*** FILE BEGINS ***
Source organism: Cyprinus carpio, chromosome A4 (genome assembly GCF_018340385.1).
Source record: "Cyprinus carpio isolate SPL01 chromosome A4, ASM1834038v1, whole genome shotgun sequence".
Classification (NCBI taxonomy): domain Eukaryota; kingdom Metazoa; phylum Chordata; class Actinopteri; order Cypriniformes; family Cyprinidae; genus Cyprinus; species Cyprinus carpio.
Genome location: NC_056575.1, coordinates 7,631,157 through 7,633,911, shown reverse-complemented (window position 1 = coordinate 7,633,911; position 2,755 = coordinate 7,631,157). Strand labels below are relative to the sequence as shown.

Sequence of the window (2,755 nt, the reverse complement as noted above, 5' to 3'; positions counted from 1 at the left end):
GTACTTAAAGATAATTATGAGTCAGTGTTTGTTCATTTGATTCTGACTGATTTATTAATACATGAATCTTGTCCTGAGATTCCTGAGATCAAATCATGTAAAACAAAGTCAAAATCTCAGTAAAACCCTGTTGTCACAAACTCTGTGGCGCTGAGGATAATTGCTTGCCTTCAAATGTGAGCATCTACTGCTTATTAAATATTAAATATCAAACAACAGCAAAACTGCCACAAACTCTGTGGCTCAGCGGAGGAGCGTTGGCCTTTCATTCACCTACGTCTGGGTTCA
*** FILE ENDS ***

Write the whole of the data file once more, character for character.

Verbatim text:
Source organism: Cyprinus carpio, chromosome A4 (genome assembly GCF_018340385.1).
Source record: "Cyprinus carpio isolate SPL01 chromosome A4, ASM1834038v1, whole genome shotgun sequence".
Classification (NCBI taxonomy): domain Eukaryota; kingdom Metazoa; phylum Chordata; class Actinopteri; order Cypriniformes; family Cyprinidae; genus Cyprinus; species Cyprinus carpio.
Genome location: NC_056575.1, coordinates 7,631,157 through 7,633,911, shown reverse-complemented (window position 1 = coordinate 7,633,911; position 2,755 = coordinate 7,631,157). Strand labels below are relative to the sequence as shown.

Sequence of the window (2,755 nt, the reverse complement as noted above, 5' to 3'; positions counted from 1 at the left end):
GTACTTAAAGATAATTATGAGTCAGTGTTTGTTCATTTGATTCTGACTGATTTATTAATACATGAATCTTGTCCTGAGATTCCTGAGATCAAATCATGTAAAACAAAGTCAAAATCTCAGTAAAACCCTGTTGTCACAAACTCTGTGGCGCTGAGGATAATTGCTTGCCTTCAAATGTGAGCATCTACTGCTTATTAAATATTAAATATCAAACAACAGCAAAACTGCCACAAACTCTGTGGCTCAGCGGAGGAGCGTTGGCCTTTCATTCACCTACGTCTGGGTTCA